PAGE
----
As a Christian, I'm opposed to ministers using Westminster Abbey to celebrate terrible nuclear weapons
Instead of celebrating these weapons, we should be embracing the opportunity to work towards disarmament for humanitarian good, the Labour MP writes.
The new Defence Secretary will join members of the Royal Navy and clergy at Westminster Abbey on Friday to take part in a ‘thanksgiving service’ marking 50 years of the so-called ‘continuous at sea deterrent’ (CASD).
Nuclear weapons are terrible weapons of mass destruction, designed to threaten, maim and kill millions of people. We saw the catastrophic impact of their use, at Hiroshima and Nagasaki, in 1945, and their use again would be a tragedy beyond measure.
To contemplate giving thanks for such weapons, in one of the nation’s most celebrated places of worship, is deeply shocking.
Reverend Hugh Lee of Oxford wrote in the Church Times last week that “the barely hidden agenda of the Ministry of Defence in approaching the Abbey was surely to put down a marker for the continuation of Trident policy.”
As a Christian, I believe that a place of worship like Westminster Abbey should focus its worship on God. The proposed service is nothing short of an act of idolatry of something which has the potential to destroy the lives of innocent people.
The Trident nuclear weapons system is made up of four nuclear submarines, each of which can carry up to eight missiles. Each of these missiles can carry up to five nuclear warheads. A single warhead is eight times as destructive as the bomb which destroyed Hiroshima killing a reported 200,000 innocent people.
The indiscriminate way that these weapons impact on entire populations means that their use would be illegal under international law. If the UK was to ever use these weapons, they could not be used selectively - meaning that it would be impossible to avoid massive civilian casualties.
Even a ‘limited’ nuclear war would kill millions, not only through the immediate blast, but also through causing extensive lethal harm from radiation and impacting on subsequent generations; it would also devastate the world’s climate and ecosystems, causing widespread starvation as a plunging global temperature would impact on agricultural production.
Instead of addressing these concerns, the Government is replacing our current nuclear weapons system, Trident, at a cost of at least £205 billion.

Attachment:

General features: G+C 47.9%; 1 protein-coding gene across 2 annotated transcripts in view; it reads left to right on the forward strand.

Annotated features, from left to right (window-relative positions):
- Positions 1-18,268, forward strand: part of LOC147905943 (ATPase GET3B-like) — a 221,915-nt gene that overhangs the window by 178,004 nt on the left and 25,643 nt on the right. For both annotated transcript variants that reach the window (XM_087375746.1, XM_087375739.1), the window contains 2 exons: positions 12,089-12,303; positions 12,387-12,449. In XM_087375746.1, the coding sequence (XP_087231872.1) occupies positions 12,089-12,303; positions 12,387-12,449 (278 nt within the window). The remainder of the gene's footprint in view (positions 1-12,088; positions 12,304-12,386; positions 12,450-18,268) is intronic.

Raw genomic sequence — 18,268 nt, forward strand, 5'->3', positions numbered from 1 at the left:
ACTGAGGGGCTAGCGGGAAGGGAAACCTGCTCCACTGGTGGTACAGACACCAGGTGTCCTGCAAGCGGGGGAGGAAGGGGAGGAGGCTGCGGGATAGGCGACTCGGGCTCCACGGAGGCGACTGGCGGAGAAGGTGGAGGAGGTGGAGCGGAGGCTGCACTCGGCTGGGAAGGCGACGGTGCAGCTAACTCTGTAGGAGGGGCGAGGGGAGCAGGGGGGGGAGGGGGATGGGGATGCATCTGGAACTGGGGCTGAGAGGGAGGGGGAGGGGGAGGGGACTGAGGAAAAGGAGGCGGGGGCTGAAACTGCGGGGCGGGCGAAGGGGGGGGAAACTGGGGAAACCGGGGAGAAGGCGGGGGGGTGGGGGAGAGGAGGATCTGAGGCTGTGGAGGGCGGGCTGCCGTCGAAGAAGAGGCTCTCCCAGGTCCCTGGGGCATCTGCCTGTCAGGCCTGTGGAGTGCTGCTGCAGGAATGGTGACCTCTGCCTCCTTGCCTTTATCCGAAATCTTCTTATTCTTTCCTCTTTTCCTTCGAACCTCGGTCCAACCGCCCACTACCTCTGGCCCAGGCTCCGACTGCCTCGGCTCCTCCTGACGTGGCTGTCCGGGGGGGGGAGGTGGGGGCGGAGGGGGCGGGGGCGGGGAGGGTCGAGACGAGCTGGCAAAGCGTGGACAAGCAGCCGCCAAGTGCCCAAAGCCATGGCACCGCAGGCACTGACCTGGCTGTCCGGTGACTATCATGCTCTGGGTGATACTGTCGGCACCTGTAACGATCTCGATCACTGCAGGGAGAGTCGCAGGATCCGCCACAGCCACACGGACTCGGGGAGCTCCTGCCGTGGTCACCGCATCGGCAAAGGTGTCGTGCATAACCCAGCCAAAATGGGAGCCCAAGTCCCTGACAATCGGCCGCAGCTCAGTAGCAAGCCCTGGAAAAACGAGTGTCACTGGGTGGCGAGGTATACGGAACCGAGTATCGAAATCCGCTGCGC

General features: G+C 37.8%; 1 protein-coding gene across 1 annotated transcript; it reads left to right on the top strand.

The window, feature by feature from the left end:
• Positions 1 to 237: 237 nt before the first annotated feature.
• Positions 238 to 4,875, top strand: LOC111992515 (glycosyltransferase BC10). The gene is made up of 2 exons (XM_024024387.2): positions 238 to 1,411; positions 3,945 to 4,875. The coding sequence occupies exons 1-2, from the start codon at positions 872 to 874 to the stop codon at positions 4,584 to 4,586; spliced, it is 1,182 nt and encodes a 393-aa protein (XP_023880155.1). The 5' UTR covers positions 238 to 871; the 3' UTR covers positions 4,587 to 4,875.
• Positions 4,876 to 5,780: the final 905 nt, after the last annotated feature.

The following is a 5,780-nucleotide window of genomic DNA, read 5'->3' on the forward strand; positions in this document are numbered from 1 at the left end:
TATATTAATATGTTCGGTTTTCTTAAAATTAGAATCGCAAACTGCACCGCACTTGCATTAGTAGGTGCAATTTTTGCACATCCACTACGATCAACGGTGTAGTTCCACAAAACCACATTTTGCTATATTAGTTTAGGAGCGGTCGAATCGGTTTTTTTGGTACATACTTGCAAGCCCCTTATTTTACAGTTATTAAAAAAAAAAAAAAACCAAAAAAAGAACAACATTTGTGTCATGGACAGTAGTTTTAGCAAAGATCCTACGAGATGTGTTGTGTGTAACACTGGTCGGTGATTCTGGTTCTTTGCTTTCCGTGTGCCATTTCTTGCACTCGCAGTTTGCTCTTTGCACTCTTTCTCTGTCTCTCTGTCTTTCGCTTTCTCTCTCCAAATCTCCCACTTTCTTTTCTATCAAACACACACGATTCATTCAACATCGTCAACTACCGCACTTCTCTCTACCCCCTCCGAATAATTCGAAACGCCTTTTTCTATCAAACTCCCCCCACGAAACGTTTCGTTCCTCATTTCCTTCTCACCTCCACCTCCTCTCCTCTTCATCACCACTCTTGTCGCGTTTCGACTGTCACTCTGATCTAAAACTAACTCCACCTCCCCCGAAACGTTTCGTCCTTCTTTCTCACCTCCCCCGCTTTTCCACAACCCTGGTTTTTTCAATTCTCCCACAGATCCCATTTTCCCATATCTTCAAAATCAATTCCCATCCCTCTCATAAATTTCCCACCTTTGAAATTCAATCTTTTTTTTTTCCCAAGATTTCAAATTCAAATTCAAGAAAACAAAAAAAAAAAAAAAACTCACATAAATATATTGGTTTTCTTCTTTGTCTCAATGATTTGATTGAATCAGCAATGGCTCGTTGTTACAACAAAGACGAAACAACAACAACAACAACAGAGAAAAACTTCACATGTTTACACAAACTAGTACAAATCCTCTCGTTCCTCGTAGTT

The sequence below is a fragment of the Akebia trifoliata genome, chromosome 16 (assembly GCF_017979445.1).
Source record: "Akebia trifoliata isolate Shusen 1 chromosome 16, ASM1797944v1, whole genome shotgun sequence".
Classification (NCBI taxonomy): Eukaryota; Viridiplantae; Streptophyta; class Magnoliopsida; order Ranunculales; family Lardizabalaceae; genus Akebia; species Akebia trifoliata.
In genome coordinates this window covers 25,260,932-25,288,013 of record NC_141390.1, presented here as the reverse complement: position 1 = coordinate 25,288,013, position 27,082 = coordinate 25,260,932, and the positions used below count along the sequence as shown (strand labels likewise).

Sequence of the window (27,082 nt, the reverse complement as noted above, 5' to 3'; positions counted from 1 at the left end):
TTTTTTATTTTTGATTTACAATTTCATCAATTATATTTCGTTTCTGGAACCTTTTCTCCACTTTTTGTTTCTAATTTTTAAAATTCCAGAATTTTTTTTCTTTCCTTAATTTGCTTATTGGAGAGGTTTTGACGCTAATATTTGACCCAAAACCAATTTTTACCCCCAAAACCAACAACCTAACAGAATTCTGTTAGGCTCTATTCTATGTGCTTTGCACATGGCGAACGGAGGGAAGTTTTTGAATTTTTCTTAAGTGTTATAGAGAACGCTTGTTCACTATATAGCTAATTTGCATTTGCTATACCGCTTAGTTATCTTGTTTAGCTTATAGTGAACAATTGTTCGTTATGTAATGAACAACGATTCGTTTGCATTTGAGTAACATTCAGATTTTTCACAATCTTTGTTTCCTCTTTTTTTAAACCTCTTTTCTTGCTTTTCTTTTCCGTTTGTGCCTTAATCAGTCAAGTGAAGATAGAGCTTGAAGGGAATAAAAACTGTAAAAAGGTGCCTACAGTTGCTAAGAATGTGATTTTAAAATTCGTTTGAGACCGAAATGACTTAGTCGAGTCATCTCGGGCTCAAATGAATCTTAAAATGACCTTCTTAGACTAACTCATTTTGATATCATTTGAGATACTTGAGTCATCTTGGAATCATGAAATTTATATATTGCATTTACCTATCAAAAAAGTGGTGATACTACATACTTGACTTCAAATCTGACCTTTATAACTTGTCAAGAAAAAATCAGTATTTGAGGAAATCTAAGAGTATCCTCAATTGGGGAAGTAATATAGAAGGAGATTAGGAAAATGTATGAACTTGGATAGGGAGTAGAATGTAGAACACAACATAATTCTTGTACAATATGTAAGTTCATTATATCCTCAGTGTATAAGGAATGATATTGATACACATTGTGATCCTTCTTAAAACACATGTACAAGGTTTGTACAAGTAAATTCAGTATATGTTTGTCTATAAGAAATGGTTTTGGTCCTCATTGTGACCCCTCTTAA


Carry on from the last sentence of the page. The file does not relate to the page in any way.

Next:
This is in spite of the fact that technological developments – such as cyber-attack and underwater drone technology – are likely to render the system obsolete. These vast sums of tax payers’ money should instead be spent on reversing debilitating cuts to our vital public services, investing in local communities and supporting climate change initiatives.
When it comes to the right and proper question of defence, the Government’s own national security strategy recognises that the chief threats we face come from terrorism, cyberattack, climate change, and the likes of pandemics and organised crime. This is the new security reality, not the ‘city-buster’ nukes of the confrontational Cold War era.
The enormous challenges that we face as a global community – such as the climate emergency – require cooperation among nations, not a new nuclear arms race that could see us headed for extinction. They do not require the continuation or celebration of nuclear weapons – they require a new vision for a world of peace without weapons of mass destruction, with resources employed for the advancement of society not its eradication.
Last year, the Church of England General Synod passed a motion stating that “nuclear weapons, through their indiscriminate and destructive potential, present a distinct category of weaponry that requires Christians to work tirelessly for their elimination across the world".
Our government would do well to heed principles such as these, and at the very least show respect for the values of the church. Using Westminster Abbey to host this service completely contradicts this motion and the teachings of the church.
The UK is in a tiny minority of countries that insists on clinging to their nuclear weapons. Only nine countries have nuclear weapons. Almost 200 do not. 115 countries are part of nuclear weapons-free zones which cover Southeast Asia, Central Asia, the South Pacific, Latin America and the Caribbean and Africa. In 2017 the United Nations adopted a historic international treaty to ban nuclear weapons, supported by 122 countries.
This treaty will make it illegal under international law for signatories to develop, test, produce, manufacture, acquire, possess, stockpile, transfer, use or threaten to use nuclear weapons. It also makes it illegal to assist or encourage anyone to engage in these activities. The treaty is currently open for signatories and is expected to come into force next year.
It’s time for Britain to join the global majority. The Government should be following the example of the Church of England Synod and the international leadership from the United Nations.
Instead of celebrating these weapons, we should be embracing the opportunity to work towards disarmament for humanitarian good. The Church should be using its influence to encourage the government to engage with the Treaty on the Prohibition of Nuclear Weapons and work towards a world without nuclear weapons.
Rachael Maskell is Labour and Co-operative MP for York Central and a Shadow Transport Minister.
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